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Political Efforts Spell Policy Success for Teamsters

Jim Hoffa

The Teamsters are capitalizing on their 2020 election efforts after spending the last two years getting pro-worker candidates elected and putting in place a program that stresses the top concerns of the union – secure pensions, strong unions and good jobs.

As outlined Tuesday afternoon during the 30th International Brotherhood of Teamsters Convention, the Department of Political and Legislative Action has built off election wins that put Joe Biden in the White House and Democratic majorities in both chambers of Congress to get long-sought multiemployer pension reform passed.

Additionally, the administration and leaders on Capitol Hill are also prioritizing an agenda that will empower unions and the rights of workers while also recognizing the need to invest in infrastructure and pro-family policies to ensure hardworking Americans can have access to good-paying jobs that allow them a high quality of life.

That success wouldn’t have been possible if the Teamsters hadn’t begun planning and getting boots on the ground during the summer of 2019. Candidates were peppered with questions and were also asked by the union to share their policy positions.

“Every one of these candidates has filled out a questionnaire and we told them you have to appear at union activities and at our union halls and walk picket lines,” Teamsters General President Jim Hoffa said in the lead up to the union’s December 2019 presidential candidate forum. “You have to get more involved; you have to show that you really care and that’s what we’ve done here. And we are seeing a lot more activity with regard to labor unions.”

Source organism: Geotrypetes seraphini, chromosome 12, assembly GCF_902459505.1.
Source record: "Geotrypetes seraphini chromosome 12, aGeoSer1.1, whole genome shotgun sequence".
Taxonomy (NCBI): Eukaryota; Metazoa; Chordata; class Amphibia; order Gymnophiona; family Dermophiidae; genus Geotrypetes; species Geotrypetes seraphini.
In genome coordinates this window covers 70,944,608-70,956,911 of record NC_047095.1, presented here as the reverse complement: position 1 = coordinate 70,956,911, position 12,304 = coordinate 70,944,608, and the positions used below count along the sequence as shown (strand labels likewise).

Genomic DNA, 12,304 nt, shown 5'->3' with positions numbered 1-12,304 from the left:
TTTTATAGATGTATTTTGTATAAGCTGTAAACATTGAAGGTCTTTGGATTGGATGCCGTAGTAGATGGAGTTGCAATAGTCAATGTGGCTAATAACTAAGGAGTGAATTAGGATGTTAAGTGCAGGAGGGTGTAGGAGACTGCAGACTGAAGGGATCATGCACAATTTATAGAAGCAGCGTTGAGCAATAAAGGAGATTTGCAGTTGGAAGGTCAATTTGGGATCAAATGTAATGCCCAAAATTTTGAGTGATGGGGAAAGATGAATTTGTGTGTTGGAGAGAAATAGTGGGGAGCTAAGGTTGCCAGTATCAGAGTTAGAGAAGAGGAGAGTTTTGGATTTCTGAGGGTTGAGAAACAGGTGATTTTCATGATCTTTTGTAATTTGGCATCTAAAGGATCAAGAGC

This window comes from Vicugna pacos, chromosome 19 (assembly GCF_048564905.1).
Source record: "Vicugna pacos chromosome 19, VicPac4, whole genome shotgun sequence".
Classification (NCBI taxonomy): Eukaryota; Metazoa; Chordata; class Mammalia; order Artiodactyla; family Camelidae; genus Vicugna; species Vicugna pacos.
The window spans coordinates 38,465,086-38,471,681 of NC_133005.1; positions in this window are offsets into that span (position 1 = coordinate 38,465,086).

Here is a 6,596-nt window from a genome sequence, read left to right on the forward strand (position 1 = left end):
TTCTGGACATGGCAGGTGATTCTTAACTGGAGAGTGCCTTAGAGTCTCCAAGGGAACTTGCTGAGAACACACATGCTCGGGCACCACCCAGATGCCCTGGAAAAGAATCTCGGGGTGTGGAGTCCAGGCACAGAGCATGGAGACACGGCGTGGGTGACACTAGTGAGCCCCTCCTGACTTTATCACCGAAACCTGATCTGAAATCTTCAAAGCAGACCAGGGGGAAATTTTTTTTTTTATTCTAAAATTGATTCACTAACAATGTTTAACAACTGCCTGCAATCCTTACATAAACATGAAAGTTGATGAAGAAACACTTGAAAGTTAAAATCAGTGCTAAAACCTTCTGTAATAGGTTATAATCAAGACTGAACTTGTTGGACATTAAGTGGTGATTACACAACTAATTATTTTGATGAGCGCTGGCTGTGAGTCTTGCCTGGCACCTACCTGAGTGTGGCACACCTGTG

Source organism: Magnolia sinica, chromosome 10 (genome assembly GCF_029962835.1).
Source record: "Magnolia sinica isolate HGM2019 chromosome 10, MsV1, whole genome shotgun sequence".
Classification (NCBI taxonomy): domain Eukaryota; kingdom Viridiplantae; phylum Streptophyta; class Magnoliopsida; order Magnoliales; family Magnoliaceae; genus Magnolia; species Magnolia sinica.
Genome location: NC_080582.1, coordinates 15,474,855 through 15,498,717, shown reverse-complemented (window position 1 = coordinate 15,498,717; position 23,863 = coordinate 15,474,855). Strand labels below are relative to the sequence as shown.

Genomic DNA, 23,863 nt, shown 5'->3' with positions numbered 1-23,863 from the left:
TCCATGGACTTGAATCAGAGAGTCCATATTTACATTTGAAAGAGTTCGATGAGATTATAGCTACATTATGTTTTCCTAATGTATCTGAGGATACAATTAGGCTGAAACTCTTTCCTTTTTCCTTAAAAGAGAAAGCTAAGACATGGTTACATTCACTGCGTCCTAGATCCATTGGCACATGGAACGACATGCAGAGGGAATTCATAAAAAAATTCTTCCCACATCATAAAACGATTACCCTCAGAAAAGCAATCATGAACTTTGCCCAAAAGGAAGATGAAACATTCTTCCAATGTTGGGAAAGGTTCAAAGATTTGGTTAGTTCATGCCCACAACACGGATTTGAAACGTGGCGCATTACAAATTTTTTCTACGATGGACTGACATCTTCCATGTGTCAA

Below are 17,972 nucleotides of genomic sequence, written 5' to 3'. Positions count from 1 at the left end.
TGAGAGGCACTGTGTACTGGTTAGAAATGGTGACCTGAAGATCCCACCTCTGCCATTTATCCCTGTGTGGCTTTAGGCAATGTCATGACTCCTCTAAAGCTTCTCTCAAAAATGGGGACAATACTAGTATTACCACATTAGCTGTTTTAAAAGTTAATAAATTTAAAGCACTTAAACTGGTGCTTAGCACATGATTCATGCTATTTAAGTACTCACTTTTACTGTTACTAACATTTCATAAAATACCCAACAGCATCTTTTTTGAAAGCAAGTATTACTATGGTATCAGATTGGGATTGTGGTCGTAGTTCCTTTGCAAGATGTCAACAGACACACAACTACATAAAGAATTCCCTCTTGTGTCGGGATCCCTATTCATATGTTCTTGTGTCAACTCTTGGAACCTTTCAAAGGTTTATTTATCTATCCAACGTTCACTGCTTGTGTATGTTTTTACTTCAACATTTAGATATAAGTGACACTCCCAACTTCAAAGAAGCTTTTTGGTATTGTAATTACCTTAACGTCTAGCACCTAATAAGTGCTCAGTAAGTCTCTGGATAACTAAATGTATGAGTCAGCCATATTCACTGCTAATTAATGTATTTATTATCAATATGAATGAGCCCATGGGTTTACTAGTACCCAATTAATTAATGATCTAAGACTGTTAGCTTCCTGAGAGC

The fight continued into the general election, despite on onset of the coronavirus pandemic. While in-person efforts were curtailed, political field organizers – your fellow Teamsters and Teamster retirees – worked the phones, texted and even in some cases wrote notes to fellow members to get the vote out. As we know, that effort succeeded, and hardworking Americans are benefitting from it.

On the eve of President Biden’s inauguration, the union debuted its Build Back Stronger program, a three-pronged campaign that emphasized the Teamsters top issues – secure pensions, strong unions and good jobs. And less than six months later, there has already been a treasure trove of successes.

The primary victory by far was the inclusion of multiemployer pension reform in the American Rescue Plan signed into law in March. As a result, the retirements of more than 1 million U.S. workers and retirees have been saved, as well as Teamsters who were part of more than 50 different pension plans that will be helped under the legislation.

That accomplishment wouldn’t have been possible without the hard work of people like Ken Stribling, a Local 200 retiree and Vice President of the National United Committee to Protect Pensions, who teamed with union leaders to put boots on the ground and get change to happen.

“I was so proud to be a part of this grassroots historical movement,” he said. “I’ll never forget it.”

The efforts didn’t end there, however. Continuing with Build Back Stronger, the Teamsters launched into getting lawmakers to approve policies that will strengthen unions and create good jobs through such measures as the Protecting the Right to Organize (PRO) Act, as well as the American Jobs Plan that stresses infrastructure investment.

“Everything is stacked against the workers,” said former XPO worker and current Teamster organizer Jose Ramirez. “We need to level the playing field. The workers have every right to organize. Please give them right tools to have a fair shot.”

Getting pro-worker policies in place requires electing the right people. In some cases, that means choosing Teamsters themselves to serve in public office. Other times, it means giving financial support to candidates who back the union’s agenda. The Teamsters are doing just that through the Democrat, Republican, Independent Voter Education (DRIVE), but there is still more that local unions across the country can do so hardworking Americans prevail, said Tom Ritter, President of Local 886.“The secret to Local 886’s success is just being out in front of the membership – it’s not that hard,” he said. “Contact you DRIVE Department, get a rep to come to your local, get some hamburgers and T-shirts and get after it.”